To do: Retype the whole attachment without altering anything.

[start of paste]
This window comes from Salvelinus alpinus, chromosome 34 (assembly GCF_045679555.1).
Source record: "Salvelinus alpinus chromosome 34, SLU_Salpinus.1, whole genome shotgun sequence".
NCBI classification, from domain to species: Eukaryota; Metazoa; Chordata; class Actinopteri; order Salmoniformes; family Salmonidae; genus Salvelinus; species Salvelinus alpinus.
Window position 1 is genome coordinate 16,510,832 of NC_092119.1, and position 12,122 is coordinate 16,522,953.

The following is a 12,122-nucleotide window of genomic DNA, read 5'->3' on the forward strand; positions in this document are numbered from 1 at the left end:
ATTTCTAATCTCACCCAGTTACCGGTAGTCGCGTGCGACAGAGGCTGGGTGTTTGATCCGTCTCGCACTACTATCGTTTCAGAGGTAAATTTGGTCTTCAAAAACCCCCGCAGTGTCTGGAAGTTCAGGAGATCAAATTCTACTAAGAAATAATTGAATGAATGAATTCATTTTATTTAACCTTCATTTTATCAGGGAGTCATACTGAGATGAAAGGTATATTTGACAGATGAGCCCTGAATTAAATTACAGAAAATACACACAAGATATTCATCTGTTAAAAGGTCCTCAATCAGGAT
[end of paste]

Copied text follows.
This window comes from Salvelinus alpinus, chromosome 34 (assembly GCF_045679555.1).
Source record: "Salvelinus alpinus chromosome 34, SLU_Salpinus.1, whole genome shotgun sequence".
NCBI classification, from domain to species: Eukaryota; Metazoa; Chordata; class Actinopteri; order Salmoniformes; family Salmonidae; genus Salvelinus; species Salvelinus alpinus.
Window position 1 is genome coordinate 16,510,832 of NC_092119.1, and position 12,122 is coordinate 16,522,953.

The following is a 12,122-nucleotide window of genomic DNA, read 5'->3' on the forward strand; positions in this document are numbered from 1 at the left end:
ATTTCTAATCTCACCCAGTTACCGGTAGTCGCGTGCGACAGAGGCTGGGTGTTTGATCCGTCTCGCACTACTATCGTTTCAGAGGTAAATTTGGTCTTCAAAAACCCCCGCAGTGTCTGGAAGTTCAGGAGATCAAATTCTACTAAGAAATAATTGAATGAATGAATTCATTTTATTTAACCTTCATTTTATCAGGGAGTCATACTGAGATGAAAGGTATATTTGACAGATGAGCCCTGAATTAAATTACAGAAAATACACACAAGATATTCATCTGTTAAAAGGTCCTCAATCAGGAT